Stress is an adaptive and coordinated response to endogenous or exogenous stressors that pose an unpleasant and aversive threat to an individual's homeostasis and wellbeing. Glucocorticoids, corticosterone (CORT) in rodents and cortisol in humans, are adrenal steroids which are released in response to stressful stimuli. Although they help individuals to cope with stress, their overexposure in animals has been implicated in hippocampal dysfunction and neuronal loss. Oxytocin (OT) plays an active role in adaptive stress-related responses and protects hippocampal synaptic plasticity and memory during stress. In this study, we showed that OT protects primary mouse hippocampal neurons from CORT-induced apoptosis. OT receptors (OTR) were expressed in primary mouse hippocampal neurons and glial cells. CORT induced apoptosis in hippocampal neurons, but had no effect on apoptosis in glial cells. OT inhibited CORT-induced apoptosis in primary hippocampal neurons. OT was unable to protect primary hippocampal neurons prepared from OTR KO mice from CORT-induced apoptosis. These results indicate that OT has inhibitory effects on CORT-induced neuronal death in primary hippocampal neurons via acting on OTR. The findings suggest a therapeutic potential of OT in the treatment of stress-related disorders.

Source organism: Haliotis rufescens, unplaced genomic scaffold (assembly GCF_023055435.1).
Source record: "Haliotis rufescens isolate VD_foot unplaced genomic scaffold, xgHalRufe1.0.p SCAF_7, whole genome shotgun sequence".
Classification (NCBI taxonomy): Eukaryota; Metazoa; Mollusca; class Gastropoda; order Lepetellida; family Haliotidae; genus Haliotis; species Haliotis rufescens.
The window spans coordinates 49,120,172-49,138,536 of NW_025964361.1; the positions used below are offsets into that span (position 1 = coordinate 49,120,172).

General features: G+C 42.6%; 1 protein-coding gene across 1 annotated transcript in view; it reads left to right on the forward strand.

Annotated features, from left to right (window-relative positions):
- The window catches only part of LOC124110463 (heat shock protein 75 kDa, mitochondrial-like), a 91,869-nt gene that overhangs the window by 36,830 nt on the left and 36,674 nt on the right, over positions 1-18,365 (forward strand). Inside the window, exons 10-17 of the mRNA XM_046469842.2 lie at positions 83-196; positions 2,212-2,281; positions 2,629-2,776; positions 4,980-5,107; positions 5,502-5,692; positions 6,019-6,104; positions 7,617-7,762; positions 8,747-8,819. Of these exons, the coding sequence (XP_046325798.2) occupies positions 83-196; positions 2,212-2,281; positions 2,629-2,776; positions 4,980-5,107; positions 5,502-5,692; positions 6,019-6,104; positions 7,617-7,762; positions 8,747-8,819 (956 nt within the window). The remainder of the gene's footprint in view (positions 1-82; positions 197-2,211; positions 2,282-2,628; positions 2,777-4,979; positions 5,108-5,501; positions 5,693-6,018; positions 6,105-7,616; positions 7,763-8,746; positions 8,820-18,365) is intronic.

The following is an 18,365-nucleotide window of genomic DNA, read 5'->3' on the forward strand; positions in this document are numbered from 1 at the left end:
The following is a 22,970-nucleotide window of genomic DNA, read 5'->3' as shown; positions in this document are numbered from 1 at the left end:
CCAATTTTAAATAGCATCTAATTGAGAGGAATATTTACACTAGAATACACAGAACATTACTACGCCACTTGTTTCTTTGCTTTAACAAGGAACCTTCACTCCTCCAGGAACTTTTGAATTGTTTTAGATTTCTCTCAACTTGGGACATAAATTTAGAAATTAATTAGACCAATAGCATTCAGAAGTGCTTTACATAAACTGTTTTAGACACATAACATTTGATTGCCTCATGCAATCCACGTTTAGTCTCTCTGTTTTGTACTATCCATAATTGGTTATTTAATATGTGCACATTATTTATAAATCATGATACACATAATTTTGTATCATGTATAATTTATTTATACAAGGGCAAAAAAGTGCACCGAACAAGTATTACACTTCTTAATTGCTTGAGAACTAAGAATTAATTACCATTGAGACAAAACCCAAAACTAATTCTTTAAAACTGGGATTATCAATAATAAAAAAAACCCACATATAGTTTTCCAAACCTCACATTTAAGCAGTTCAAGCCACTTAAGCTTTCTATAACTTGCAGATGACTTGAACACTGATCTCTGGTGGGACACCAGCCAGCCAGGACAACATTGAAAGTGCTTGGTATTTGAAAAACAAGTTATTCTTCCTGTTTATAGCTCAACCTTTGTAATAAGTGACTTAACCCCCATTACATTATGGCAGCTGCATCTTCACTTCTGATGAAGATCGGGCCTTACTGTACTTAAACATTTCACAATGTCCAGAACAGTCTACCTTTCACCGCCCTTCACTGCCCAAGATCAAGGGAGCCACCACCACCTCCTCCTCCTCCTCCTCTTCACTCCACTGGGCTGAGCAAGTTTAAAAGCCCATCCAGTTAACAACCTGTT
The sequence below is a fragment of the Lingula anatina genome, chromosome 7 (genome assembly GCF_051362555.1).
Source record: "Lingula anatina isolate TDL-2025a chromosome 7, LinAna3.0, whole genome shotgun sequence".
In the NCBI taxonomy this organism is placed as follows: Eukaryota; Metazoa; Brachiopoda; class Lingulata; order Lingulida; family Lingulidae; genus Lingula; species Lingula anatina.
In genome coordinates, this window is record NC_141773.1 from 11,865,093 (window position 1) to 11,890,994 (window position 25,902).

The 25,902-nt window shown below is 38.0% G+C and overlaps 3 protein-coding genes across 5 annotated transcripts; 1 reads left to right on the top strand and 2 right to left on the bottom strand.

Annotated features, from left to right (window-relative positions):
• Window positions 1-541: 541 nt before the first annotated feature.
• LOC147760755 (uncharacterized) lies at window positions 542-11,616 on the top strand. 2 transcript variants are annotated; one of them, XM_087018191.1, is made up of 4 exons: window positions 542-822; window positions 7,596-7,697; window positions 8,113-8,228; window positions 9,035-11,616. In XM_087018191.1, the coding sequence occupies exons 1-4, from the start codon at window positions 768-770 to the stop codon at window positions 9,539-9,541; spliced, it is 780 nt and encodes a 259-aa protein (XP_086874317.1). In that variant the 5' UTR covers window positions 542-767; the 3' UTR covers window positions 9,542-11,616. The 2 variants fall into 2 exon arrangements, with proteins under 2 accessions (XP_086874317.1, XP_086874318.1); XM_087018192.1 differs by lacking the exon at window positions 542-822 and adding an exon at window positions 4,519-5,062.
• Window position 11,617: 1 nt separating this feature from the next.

|Number of pages||7|
|Publication status||Published - May 21 2018|
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